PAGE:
Being Anglo in America is becoming an ever-more precarious identity, for good reason. The onus for change has shifted away from people of color as the “issue,” the “problem,” or the “perpetrators” and on to us. Especially the Anglo male. If you’re like me, the question “What am I supposed to do?” has gone from a faint murmur to a deafening clarion call. I’ve been asking the question all year.
And I found the answer. For me. Maybe for you, if you’re Anglo or think like one. It’s not a philosophy, a maxim, or some guiding principle. It’s a list. A list of action items. Specific ones. Things you can do that will educate, enlighten, confront, call you forth, and mainly get you actually doing something to make a difference.
It’s called “75 Things White People Can Do.” It was written by a Public Health worker in DC named Corinne Shutack and has been continually updated. The list is up to 103 things. Anyway, each item explains a specific action you can take. Some are simple and will only take 15 minutes. Others could take longer, or open you up to a whole trail of leads you won’t be able to turn down.
I don’t think this list is over-political. I’m sure some of my more conservative friends would disagree. At least I don’t think it is the intention of the author to draw you to a particular political party. I thought they were all fair. If perchance you feel like a particular item is too political or that it cuts across your core values, skip it. But be very careful about why you’re skipping it.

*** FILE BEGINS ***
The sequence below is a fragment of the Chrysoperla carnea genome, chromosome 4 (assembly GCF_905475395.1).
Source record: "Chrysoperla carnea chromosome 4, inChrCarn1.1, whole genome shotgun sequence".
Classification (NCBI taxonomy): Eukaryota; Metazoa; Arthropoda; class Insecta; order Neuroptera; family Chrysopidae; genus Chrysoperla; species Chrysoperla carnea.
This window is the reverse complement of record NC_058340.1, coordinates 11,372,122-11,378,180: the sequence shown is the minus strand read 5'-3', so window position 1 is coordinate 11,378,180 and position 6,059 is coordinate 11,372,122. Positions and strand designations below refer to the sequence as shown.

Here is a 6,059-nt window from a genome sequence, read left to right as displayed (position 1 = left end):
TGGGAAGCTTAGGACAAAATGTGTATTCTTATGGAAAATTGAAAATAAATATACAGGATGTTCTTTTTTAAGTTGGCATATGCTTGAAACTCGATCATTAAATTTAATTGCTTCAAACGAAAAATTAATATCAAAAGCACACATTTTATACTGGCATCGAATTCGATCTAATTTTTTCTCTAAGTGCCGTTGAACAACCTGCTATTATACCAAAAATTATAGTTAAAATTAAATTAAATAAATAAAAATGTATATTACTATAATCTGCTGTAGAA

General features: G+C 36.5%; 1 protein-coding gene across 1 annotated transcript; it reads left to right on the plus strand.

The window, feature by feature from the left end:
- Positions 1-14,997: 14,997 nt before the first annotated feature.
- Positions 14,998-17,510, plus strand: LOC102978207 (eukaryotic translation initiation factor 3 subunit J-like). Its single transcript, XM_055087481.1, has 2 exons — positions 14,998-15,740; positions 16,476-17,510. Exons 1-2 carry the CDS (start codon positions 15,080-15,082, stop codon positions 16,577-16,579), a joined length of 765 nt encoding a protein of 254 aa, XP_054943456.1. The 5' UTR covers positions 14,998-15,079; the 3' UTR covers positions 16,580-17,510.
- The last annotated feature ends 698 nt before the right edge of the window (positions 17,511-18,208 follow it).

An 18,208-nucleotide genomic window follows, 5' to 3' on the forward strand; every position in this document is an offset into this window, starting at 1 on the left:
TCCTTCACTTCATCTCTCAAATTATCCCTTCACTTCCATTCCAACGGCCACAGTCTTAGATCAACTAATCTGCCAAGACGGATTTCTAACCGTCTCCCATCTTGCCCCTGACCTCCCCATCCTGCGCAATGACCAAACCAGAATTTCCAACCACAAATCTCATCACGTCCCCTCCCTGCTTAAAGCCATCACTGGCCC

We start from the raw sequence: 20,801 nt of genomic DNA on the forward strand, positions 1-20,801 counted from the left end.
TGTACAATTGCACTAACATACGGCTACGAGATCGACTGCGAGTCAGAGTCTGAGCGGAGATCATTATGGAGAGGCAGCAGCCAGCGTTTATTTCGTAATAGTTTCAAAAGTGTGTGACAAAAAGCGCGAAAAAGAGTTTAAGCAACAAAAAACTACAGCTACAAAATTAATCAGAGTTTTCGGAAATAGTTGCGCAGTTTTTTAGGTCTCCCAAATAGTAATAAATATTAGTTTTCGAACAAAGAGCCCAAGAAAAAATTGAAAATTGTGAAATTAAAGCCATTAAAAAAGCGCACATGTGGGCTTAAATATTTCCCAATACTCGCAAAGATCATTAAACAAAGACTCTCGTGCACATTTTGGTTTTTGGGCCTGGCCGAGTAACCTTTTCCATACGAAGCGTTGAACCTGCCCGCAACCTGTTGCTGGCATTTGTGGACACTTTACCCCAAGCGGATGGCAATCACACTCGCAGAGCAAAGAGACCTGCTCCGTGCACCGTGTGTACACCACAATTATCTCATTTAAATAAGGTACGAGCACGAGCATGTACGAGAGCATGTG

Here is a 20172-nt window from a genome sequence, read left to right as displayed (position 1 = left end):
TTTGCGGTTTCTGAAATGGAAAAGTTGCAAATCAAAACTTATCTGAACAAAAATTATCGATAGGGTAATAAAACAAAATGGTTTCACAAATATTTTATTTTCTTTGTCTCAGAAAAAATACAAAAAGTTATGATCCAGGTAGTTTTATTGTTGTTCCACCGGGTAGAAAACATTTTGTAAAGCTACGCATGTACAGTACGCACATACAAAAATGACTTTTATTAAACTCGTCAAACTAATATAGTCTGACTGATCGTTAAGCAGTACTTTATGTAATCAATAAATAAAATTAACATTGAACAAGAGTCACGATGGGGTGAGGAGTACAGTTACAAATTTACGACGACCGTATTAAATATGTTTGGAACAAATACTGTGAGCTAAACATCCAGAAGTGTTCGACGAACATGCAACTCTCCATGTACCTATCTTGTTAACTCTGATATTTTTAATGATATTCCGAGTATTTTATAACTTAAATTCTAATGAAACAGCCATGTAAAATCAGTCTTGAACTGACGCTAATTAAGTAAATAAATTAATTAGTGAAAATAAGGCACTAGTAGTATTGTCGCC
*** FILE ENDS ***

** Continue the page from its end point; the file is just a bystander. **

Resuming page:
Most importantly, don’t get hung up on one or two items. I know for me the main thing is to keep going. I have a specific time each week where I spend at least half an hour on this list. Because dismantling racism has never been an event; it’s always been a process. So I’m making it a process in my life.
I have learned so much about racism by this weekly discipline. I had no idea how systemic racism is in America. I had no idea how naïve I was. It’s a humbling experience. But a good one.
I’m on #20. How long will it take? Something tells me that if I ever get to 75, or 103, or whatever they are up to by that time, I’ll be a different person. But that’s OK: it’s not finishing the list but continuing it that will make the difference.
If you choose to start this list yourself, let me know!
A statement from Ms. Shutack is HERE
The list is HERE